Protecting National Security
The role of the Security Service, as defined in the Security Service Act 1989 , is the protection of national security and in particular its protection against threats such as terrorism, espionage and sabotage, the activities of agents of foreign powers, and from actions intended to overthrow or undermine parliamentary democracy by political, industrial or violent means.
The term "national security" is not specifically defined by UK or European law. It has been the policy of successive Governments and the practice of Parliament not to define the term, in order to retain the flexibility necessary to ensure that the use of the term can adapt to changing circumstances.
As a matter of Government policy, the term "national security" is taken to refer to the security and well-being of the United Kingdom as a whole. The "nation" in this sense is not confined to the UK as a geographical or political entity but extends to its citizens, wherever they may be, and its system of government.
Some matters are recognised as being threats to national security, which may give MI5 a role to investigate and counter them. Where we have a reasonable belief that such a threat exists, we can carry out an investigation to determine whether or not the threat is real. Ultimately, the decision on whether the threat exists is a matter for Ministers to decide, based on evidence including intelligence material that we provide. If it is agreed that a threat does exist and is serious, MI5 works with the police and other agencies to counter it.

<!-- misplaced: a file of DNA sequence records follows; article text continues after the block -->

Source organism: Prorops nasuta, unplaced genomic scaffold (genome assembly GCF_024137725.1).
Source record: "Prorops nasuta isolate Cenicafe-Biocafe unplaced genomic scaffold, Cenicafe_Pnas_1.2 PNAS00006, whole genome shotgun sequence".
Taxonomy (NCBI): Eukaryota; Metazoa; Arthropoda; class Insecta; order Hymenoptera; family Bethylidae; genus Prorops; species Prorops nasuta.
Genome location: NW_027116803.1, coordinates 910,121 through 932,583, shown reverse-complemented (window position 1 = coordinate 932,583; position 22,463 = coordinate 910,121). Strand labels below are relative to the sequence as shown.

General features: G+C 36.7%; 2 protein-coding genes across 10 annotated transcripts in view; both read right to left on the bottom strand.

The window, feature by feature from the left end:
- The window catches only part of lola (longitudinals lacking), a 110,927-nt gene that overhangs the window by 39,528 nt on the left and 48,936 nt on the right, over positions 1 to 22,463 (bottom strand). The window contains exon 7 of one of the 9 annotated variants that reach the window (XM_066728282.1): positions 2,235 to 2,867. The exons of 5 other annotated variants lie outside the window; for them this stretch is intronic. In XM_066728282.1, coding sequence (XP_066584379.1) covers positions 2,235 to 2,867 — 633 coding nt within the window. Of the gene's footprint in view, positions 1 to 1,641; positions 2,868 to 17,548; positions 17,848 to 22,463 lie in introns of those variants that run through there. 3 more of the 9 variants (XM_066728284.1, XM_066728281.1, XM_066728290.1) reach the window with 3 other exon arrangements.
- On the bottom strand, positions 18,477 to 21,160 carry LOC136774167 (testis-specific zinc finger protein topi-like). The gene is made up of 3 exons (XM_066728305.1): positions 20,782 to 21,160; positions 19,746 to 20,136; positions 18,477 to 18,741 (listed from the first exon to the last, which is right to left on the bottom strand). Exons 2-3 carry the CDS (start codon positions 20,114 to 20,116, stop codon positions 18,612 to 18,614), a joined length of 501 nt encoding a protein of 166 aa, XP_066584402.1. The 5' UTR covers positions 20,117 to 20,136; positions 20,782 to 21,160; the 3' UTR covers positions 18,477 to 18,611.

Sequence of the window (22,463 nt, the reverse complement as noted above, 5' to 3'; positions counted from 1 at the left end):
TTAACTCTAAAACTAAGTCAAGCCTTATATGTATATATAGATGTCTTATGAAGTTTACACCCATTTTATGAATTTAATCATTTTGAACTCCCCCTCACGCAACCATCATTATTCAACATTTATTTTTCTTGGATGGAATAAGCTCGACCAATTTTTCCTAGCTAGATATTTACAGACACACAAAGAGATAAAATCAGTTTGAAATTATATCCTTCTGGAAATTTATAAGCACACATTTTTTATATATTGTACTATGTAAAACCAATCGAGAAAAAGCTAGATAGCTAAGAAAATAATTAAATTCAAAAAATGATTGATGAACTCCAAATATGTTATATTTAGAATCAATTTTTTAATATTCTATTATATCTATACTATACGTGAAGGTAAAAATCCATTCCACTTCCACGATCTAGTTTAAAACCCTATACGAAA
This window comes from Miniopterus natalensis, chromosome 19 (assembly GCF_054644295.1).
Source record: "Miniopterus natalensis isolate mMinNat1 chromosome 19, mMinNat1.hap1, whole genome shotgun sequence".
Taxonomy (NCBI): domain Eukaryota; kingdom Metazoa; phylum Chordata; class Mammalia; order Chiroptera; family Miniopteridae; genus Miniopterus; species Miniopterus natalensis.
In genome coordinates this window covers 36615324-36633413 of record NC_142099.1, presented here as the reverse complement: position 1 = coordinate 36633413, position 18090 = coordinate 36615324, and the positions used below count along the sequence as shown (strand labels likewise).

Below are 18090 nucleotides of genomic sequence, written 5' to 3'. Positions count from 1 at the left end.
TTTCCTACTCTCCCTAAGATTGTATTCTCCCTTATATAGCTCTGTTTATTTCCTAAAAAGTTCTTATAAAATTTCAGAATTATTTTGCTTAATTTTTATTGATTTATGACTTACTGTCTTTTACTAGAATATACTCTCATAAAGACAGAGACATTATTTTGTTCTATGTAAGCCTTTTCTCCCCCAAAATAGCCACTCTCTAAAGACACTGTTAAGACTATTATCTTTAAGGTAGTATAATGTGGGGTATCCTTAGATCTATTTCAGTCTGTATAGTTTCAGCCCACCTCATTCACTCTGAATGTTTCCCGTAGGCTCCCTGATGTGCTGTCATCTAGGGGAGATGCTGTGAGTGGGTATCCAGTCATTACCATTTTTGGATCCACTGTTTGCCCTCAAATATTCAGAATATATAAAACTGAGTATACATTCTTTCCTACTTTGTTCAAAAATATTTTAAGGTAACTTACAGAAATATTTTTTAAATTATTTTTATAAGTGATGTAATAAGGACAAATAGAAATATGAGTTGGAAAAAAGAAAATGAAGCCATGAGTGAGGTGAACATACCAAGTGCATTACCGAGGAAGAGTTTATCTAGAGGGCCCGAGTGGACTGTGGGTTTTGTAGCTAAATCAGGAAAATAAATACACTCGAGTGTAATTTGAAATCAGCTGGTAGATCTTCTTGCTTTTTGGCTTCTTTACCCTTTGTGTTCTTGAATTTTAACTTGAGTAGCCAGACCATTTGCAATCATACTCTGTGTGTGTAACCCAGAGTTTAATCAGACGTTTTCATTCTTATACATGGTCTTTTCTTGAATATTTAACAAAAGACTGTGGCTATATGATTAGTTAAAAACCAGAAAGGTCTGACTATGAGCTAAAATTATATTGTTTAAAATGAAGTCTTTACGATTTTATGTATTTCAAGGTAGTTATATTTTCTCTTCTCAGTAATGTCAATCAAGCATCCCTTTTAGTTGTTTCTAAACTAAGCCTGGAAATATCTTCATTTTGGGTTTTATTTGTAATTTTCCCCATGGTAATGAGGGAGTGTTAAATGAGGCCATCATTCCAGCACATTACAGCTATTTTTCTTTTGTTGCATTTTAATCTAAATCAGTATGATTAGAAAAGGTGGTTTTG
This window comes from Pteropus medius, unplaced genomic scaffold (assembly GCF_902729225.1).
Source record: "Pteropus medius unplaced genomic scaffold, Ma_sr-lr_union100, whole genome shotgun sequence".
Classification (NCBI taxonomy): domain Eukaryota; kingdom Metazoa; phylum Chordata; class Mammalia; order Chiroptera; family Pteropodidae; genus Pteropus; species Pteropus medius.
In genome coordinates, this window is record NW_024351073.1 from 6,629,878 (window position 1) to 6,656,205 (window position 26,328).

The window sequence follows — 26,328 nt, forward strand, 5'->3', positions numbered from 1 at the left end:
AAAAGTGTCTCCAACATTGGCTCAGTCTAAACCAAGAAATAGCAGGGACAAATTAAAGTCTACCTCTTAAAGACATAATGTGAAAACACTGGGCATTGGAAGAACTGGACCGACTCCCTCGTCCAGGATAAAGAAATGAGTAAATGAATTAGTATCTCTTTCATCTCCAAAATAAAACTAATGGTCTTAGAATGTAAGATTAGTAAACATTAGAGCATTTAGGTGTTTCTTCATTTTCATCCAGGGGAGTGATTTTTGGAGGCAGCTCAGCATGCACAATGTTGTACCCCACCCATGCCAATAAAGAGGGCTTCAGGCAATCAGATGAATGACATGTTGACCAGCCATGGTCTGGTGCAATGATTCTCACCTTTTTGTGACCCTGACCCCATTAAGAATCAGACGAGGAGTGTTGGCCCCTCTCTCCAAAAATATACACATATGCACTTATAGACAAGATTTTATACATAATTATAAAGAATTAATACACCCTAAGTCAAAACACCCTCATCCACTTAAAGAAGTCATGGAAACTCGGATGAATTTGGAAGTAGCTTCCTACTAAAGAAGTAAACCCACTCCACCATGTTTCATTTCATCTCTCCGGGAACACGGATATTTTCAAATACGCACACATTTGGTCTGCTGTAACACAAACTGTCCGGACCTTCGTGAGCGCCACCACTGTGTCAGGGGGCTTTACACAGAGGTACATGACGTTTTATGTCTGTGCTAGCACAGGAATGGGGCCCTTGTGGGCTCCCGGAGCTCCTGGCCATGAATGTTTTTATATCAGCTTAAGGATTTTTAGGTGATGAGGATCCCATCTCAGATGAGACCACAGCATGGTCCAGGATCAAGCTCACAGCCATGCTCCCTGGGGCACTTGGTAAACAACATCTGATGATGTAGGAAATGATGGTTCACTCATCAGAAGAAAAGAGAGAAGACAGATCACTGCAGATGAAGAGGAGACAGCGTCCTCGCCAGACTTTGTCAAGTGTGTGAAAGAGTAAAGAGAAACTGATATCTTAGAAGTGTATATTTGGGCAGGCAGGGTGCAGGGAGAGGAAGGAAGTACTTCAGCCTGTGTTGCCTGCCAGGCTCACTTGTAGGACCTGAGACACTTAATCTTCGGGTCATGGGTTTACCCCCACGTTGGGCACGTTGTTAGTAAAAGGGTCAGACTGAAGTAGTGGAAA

Some threats arise from political or industrial action or from violence that falls short of terrorism. In these cases we only investigate them if those involved specifically intend to overthrow or undermine parliamentary democracy. It is not enough that this may be the effect of their actions if those responsible do not have that intent. Such threats may endanger public order but not national security, in which case we do not generally carry out investigations. (See Domestic Extremism for more details.)
A threat to national security can arise without there being a direct threat to the UK itself. For instance, a threat to an allied nation may indirectly threaten our own national security. For this reason, we work closely with allies and partners to ensure that common threats are tackled in cooperation with others (see Partnerships).
Protecting national security involves more than just investigating and countering active threats that we know about or suspect. We also help others to protect themselves against security threats by providing security advice, and we undertake "horizon scanning" work to identify possible future security threats.
- The term "national security" is not specifically defined by UK or European law.
- A threat to national security can arise without there being a direct threat to the UK itself.